localectl list-x11-keymap-models, list-x11-keymap-layouts, \ list-x11-keymap-variants [LAYOUT], list-x11-keymap-options
[Man-page] List available X11 keymap models, layouts, variants and options, useful for configuration with set-keymap. The command list-x11-keymap-variants optionally takes a layout parameter to limit the output to the variants suitable for the specific
Permanent user settings
A problem may happen with Suspend/Sleep (depending your session/DE), because during sleep, X stops and starts on wake up again. To avoid such issues, it may help to make the settings permanent for your user account, by adding that command in your home folder
In a real multi-user system with several user locales, this should be applied at
.xprofile), so that every new user has individual session settings.
In systems where these settings are the same for all accounts, it is sufficient to run the
localectl command once, which writes the settings in
Other Considerations (i.e. DM, DE…)
Manjaro Settings Manager (MSM)
MSM has a Language (Locale Settings) configuration section, which affects system-wide environment variables. It edits
/etc/locale.conf with at least (for the Greek locale)
and with any custom settings per type, selected in the Detailed Settings tab
On the above example, this is the result:
LANG=el_GR.UTF-8 LC_TIME=en_US.UTF-8 LC_COLLATE=en_US.UTF-8
Plasma uses its own locale files on user session. You can easily override system settings, using the System Settings ==> Regional Settings module.
- Create your preferred language in the Language tab.
- Add more languages, if you need them.
- Set the preferred order
- Fine-tune specific settings, as well. In the Format tab, you may specify a region that matches your need for the below settings (Numbers, Time etc), and/or enable Detailed Settings, to change specific options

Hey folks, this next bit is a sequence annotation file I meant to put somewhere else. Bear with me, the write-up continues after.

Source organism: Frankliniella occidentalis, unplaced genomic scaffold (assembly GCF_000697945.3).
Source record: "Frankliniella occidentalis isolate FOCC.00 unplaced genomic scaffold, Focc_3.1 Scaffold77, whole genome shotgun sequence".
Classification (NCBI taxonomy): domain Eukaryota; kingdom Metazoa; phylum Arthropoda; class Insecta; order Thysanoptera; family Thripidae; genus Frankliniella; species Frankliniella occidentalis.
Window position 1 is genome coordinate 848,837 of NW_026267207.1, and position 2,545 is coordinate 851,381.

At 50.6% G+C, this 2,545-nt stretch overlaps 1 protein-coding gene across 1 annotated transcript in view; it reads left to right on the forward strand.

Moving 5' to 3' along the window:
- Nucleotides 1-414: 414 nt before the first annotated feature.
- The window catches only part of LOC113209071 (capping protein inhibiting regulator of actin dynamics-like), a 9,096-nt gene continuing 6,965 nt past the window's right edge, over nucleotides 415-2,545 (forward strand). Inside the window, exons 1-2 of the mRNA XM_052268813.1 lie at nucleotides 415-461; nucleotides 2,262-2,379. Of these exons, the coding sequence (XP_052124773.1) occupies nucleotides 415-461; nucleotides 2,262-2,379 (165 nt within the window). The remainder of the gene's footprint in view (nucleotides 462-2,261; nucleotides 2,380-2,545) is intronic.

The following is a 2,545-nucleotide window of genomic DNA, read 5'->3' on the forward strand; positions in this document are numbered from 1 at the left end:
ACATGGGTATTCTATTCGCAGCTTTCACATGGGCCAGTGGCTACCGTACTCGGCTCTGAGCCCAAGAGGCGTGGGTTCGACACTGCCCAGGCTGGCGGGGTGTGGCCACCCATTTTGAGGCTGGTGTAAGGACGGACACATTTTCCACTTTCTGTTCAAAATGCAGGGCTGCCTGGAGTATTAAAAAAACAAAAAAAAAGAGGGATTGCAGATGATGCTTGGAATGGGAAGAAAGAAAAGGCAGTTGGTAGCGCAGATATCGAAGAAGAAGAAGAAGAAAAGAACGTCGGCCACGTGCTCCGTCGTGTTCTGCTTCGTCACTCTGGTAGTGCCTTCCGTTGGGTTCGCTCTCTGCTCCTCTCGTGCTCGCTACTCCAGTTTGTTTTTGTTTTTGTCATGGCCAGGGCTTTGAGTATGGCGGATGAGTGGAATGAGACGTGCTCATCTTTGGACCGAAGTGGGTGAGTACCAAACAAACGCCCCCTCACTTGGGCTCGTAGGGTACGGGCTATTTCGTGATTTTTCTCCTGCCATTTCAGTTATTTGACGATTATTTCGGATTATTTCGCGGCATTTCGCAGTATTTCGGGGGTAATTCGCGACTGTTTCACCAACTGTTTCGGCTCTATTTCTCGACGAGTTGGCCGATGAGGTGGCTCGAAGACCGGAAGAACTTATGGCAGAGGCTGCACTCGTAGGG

- Logout and login to see the changes.
Plasma creates/edits two files to adapt your custom/user settings. For the above example, this is the result:
==> ~/.config/plasma-locale-settings.sh export LC_NUMERIC=el_GR.UTF-8 export LC_TIME=el_CY.UTF-8 export LC_MONETARY=el_GR.UTF-8 export LC_MEASUREMENT=el_GR.UTF-8 export LC_COLLATE=C export LANGUAGE=el:en_US ==> ~/.config/plasma-localerc [Formats] LC_COLLATE=C LC_MEASUREMENT=el_GR.UTF-8 LC_MONETARY=el_GR.UTF-8 LC_NUMERIC=el_GR.UTF-8 LC_TIME=el_CY.UTF-8 useDetailed=true [Translations] LANGUAGE=el:en_US
Note to TLP3 members-experienced users: Please add your findings about how DMs and DEs handle locale and keyboard layout configuration here
If you have followed the above guide and still have issues, there are possibilities of other files conflicting. Xorg, GDM and Plasma may have overriden your settings. The Archlinux wiki for Locale and Keyboard Layout is alawys the more updated place to look for a solution and of course the Manjaro Forum is always the more welcoming community.
Archlinux wiki is an ultimate source of Linux related information.
Just remember that Arch is not Manjaro so please ask Manjaro questions in the Manjaro forum.
This guide was originally written at wiki.manjaro.org and extended in time.